Debut novelists for literary festival
Moneygall's Eimear Ryan and Louise Nealon will be in conversation with Edel Coffey at this year’s Dromineer & Nenagh Literary Festival. These are two of Ireland's most exciting contemporary novelists, who demonstrate an Irish literary life in rude good health.
Holding Her Breath is Eimear Ryan‘s dazzling, page-turning story of passion, family and identity.
When Beth Crowe starts university, she is shadowed by the ghost of her potential as a competitive swimmer. Free to create a fresh identity for herself, she finds herself among people who adore the poetry of her grandfather, Benjamin Crowe, who died tragically before she was born. She embarks on a secret relationship – and on a quest to discover the truth about Benjamin and his widow, her beloved grandmother Lydia.
The quest brings her into an archive that no scholar has ever seen, and to a person who knows things about her family that nobody else knows. Louise O’Neill has described it as ‘A beautiful coming-of-age story told with impressive skill and lightness of touch... I absolutely loved it’.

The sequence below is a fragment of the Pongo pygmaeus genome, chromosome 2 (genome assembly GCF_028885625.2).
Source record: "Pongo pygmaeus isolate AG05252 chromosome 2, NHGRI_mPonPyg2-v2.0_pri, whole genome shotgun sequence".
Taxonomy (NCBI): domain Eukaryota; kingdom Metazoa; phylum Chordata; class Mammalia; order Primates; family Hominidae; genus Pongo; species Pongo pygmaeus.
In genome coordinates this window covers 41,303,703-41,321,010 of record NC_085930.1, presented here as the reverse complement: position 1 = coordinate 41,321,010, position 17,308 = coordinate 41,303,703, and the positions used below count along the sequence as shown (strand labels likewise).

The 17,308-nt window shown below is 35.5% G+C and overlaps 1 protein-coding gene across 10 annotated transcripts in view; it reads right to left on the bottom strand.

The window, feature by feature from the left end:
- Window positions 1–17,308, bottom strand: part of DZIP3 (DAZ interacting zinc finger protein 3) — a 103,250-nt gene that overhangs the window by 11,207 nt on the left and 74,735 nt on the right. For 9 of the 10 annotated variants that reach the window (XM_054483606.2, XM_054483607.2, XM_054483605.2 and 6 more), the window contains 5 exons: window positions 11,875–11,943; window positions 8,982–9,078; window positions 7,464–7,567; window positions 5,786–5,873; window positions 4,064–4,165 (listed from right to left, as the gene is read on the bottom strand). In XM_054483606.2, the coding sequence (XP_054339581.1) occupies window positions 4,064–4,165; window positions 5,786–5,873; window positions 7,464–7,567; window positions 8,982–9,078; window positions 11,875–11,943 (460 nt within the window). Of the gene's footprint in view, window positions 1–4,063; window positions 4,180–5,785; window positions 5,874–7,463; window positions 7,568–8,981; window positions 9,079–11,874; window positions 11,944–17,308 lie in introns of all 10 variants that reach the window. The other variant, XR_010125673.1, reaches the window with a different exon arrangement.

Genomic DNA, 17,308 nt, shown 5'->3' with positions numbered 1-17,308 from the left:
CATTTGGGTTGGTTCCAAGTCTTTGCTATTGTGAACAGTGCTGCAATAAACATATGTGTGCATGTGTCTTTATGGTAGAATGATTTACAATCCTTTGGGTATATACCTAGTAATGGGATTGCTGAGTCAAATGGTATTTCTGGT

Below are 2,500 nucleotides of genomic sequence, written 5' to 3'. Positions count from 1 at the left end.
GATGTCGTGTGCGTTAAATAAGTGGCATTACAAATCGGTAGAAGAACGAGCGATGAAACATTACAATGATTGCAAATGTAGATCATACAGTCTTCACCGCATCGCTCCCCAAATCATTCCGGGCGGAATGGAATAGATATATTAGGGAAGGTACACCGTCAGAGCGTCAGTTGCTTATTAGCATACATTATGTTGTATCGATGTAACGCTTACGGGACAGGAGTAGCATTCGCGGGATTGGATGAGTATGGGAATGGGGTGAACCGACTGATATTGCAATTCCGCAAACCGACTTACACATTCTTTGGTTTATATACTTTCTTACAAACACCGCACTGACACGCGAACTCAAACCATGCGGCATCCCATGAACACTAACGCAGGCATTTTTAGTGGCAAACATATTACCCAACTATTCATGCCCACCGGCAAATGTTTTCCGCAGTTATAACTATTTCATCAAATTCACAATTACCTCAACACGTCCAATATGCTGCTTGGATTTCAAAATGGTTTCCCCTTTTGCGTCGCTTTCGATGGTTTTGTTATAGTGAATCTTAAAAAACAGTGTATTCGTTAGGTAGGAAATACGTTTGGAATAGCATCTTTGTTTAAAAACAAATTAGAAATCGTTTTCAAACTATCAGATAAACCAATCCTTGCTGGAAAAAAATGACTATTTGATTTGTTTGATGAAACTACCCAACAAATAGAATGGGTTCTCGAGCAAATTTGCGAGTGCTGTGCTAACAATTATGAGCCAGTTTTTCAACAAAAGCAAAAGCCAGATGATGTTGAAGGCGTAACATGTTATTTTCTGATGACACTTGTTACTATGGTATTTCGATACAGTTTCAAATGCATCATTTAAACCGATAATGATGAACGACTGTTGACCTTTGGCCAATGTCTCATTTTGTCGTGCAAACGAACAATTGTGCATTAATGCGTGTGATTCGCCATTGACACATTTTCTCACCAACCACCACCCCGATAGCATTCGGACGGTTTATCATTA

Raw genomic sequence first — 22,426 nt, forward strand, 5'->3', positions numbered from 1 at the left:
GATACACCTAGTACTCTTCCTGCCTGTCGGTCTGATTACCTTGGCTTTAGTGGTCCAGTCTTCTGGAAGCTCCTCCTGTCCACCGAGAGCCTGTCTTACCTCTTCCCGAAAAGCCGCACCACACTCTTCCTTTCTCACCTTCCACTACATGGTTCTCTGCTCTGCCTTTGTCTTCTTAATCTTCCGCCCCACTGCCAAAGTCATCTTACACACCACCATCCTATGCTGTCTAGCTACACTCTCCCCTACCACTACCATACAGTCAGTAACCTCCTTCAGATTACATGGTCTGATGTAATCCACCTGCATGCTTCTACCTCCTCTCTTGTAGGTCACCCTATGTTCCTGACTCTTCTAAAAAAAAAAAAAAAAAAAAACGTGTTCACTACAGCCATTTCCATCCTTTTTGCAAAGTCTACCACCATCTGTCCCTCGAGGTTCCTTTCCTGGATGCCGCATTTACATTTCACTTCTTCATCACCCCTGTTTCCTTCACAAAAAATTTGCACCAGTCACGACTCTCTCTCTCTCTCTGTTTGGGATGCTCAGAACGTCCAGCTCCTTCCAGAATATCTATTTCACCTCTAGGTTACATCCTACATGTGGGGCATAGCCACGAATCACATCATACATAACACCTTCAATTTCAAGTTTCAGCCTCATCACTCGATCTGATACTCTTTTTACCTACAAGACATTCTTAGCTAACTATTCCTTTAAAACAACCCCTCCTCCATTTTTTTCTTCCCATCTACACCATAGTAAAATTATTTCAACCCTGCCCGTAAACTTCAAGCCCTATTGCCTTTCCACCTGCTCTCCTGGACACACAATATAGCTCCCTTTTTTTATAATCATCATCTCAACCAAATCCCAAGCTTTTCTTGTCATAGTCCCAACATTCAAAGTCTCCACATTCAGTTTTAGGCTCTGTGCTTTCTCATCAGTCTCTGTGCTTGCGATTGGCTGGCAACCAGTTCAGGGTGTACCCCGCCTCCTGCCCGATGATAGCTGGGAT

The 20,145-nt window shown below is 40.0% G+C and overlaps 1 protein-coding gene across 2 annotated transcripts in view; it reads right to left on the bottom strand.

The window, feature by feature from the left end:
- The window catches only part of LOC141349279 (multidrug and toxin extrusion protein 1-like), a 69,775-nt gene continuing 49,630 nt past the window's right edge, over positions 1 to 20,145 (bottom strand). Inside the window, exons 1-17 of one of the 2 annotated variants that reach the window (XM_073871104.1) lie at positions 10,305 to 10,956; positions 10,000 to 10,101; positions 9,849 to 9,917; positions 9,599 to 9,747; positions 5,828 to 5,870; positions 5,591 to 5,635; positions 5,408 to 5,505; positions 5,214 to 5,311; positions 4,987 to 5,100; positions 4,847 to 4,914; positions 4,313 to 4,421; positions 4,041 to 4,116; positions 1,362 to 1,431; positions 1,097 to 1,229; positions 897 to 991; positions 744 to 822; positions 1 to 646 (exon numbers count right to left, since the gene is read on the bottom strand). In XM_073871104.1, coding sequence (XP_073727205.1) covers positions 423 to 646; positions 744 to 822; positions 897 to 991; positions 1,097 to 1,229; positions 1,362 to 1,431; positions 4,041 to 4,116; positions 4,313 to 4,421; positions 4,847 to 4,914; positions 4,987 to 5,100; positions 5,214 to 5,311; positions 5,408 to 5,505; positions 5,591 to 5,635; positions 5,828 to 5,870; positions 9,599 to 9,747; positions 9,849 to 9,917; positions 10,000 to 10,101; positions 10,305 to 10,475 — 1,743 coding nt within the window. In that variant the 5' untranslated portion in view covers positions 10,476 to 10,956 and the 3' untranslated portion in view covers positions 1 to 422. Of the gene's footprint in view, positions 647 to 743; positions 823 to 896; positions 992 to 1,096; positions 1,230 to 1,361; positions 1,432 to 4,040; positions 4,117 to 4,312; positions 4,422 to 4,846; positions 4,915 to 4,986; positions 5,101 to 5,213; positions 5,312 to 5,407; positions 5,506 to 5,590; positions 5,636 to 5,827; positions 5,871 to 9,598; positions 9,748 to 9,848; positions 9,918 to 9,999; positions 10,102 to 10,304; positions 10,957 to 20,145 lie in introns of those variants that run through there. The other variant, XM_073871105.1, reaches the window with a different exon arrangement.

Eimear is the 2021 Writer in Residence at the School of English, UCC. She is a co-founder of the literary journal Banshee and its publishing imprint, Banshee Press.
Her short fiction has appeared in Granta, The Dublin Review, The Stinging Fly, The Long Gaze Back (New Island) and Town & Country (Faber). She is also a sports columnist with the Irish Examiner and has written about women in sport for The42.ie, Image, Stranger’s Guide, Winter Papers and elsewhere. She is currently working on a book about camogie.
Louise Nealon’s debut ‘coming of age’ story, Snowflake, follows a young woman’s transition from a dairy farm in rural Kildare to the decidedly urban and relentlessly urbane surroundings of Trinity College in Dublin. Roddy Doyle has said it’s “mad and wonderful. I thought I was reading one thing, then discovered - several times - that I was reading a different, even better thing”.
Eighteen-year-old Debbie lives on a dairy farm in Kildare with her mother and her uncle Billy, who lives in a caravan in the garden.
Who knows what happened to Billy's dreams, but now his company is a bottle of whiskey and the stars that hang overhead. Debbie is about to step into life as a student at Trinity College, in Dublin. There she meets Xanthe and a new gang of friends, and finds it increasingly difficult to navigate between the world of home, and her new life.
Snowflake is a novel for a generation, and for everyone who has taken those first, terrifying steps towards adulthood.
Sunday, October 3, at 5pm in the Abbey Court Hotel, Nenagh. Tickets: €10